julianne&katerinaJulianne Miles, from the blog Women Returners: Back to Your Future aka Julianne Miles and Katerina Gould, an occupational psychologist and an executive coach who support professional women to return to work after a long career break.

Who are your best return-to-work supporters?

Who are your best return-to-work supporters?

What do we normally do when we’re thinking about making changes in our lives? Our natural instinct is often to talk things through with friends and family – to get their opinion and test out our ideas. I remember many mornings spent discussing future plans with other mothers over coffee when I was on career break.

It can be useful to chat about your return to work ideas – setting up a business, returning to your old field, retraining, or whatever your inspiration may be. As you speak about your thoughts, this can help them to become more concrete and move you to action.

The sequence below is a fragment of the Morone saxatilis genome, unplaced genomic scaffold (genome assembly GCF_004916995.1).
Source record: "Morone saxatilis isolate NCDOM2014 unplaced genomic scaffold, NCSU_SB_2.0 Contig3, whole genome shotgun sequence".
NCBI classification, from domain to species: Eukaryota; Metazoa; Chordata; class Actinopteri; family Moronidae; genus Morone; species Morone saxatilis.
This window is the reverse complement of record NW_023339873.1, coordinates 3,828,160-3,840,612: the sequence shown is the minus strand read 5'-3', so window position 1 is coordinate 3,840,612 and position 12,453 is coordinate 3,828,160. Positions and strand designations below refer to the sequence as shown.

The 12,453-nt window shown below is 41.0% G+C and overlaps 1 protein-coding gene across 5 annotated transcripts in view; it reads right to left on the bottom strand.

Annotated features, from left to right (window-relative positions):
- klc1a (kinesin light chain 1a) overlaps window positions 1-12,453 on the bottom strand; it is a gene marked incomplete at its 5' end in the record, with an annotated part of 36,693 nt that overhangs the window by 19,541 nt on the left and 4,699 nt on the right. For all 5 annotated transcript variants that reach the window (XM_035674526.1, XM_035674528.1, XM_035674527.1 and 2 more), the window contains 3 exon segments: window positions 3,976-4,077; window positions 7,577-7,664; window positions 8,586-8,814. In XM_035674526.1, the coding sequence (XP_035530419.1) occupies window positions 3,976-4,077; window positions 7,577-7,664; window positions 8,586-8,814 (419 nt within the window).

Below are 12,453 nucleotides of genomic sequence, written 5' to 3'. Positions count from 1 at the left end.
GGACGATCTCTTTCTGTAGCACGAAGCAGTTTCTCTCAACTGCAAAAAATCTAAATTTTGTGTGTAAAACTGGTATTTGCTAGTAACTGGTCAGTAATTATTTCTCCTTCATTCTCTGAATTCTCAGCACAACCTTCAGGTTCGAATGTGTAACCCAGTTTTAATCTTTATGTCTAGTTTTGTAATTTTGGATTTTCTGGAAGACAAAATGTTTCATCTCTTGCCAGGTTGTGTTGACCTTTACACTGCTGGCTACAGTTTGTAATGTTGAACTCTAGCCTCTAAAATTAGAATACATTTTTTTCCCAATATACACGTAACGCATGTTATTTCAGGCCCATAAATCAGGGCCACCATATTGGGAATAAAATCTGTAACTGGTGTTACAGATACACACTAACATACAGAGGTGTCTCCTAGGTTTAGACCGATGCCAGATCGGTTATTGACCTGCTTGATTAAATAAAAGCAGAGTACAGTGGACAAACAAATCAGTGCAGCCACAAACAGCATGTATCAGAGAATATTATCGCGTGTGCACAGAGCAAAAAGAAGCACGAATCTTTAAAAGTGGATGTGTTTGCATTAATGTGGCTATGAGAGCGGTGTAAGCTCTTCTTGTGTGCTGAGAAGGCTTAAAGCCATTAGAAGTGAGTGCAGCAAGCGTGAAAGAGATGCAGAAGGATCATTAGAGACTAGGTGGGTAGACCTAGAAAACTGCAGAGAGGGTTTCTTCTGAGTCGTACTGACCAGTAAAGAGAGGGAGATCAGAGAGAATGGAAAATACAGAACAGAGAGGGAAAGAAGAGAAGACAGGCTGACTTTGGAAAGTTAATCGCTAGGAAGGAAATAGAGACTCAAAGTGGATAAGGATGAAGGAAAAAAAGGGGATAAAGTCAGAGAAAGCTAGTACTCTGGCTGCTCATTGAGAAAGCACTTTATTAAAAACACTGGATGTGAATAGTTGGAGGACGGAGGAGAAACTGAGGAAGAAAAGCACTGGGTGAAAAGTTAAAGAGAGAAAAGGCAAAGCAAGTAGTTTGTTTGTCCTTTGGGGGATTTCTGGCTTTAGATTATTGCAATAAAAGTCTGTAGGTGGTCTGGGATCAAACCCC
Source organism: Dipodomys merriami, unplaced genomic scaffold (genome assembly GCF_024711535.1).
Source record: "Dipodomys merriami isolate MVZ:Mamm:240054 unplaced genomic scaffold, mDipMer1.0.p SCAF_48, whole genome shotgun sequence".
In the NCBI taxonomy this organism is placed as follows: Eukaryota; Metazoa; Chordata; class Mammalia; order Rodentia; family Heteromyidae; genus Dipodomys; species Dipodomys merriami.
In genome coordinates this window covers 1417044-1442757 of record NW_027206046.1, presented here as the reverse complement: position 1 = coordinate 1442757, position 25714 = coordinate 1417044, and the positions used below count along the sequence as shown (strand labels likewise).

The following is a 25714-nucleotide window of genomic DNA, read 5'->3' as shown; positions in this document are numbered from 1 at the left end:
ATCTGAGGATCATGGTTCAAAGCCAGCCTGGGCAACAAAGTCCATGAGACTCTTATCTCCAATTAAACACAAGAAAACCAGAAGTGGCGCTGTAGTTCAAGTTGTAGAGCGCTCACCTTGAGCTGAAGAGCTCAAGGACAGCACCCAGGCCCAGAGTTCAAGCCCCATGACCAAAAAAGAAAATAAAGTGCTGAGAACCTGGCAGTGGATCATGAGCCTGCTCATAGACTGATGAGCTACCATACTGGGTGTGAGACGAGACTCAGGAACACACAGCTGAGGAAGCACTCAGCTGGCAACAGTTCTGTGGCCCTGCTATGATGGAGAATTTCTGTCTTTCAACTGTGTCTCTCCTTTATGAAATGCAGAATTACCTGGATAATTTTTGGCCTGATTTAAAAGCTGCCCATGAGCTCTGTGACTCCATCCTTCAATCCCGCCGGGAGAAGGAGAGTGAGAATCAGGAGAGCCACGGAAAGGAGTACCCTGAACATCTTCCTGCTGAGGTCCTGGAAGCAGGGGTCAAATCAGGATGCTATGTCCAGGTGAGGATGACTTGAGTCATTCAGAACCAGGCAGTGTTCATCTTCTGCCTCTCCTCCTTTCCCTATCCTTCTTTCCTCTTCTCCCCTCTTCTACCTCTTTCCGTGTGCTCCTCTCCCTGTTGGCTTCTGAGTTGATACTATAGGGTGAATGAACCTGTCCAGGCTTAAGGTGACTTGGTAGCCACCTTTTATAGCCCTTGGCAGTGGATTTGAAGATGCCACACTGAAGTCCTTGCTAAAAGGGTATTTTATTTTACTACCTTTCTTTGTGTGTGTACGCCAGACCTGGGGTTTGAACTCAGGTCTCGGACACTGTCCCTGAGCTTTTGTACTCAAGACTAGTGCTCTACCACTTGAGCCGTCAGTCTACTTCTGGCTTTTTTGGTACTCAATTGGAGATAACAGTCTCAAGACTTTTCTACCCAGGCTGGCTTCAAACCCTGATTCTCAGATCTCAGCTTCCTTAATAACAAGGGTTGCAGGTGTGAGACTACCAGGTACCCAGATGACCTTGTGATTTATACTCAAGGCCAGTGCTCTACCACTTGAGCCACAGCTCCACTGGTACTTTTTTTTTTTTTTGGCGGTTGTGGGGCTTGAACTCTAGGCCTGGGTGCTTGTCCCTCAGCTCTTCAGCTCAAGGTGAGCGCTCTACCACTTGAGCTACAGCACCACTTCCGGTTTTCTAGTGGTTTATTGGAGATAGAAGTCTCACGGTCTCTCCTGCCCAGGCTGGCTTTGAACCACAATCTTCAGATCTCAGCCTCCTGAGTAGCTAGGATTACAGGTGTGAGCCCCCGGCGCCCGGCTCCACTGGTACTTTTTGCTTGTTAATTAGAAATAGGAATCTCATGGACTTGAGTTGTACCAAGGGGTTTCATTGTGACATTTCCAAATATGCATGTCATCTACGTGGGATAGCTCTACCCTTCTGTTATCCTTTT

But this can also be a risky strategy as your trusted friends might not be the supporters you need to develop your fledgling ideas. If they pour cold water on your tentative plans, this can be a major knock to your confidence, raising more doubts and worries in your mind and stopping you moving forward to action.

These are some reactions potential returners have told me they received:
From other at-home mums: “What do you want to go back to work for – you’re so lucky to be able to be at home?”
“I can’t imagine having the energy to work. All the working mums I know are exhausted”
From family & ex-colleagues: “I never saw you as a [creative person / entrepreneur / mature student ..]”
From partners: “Well, if you’re absolutely sure that’s what you want to do …”
“If you think you can manage that and the kids without getting too stressed …”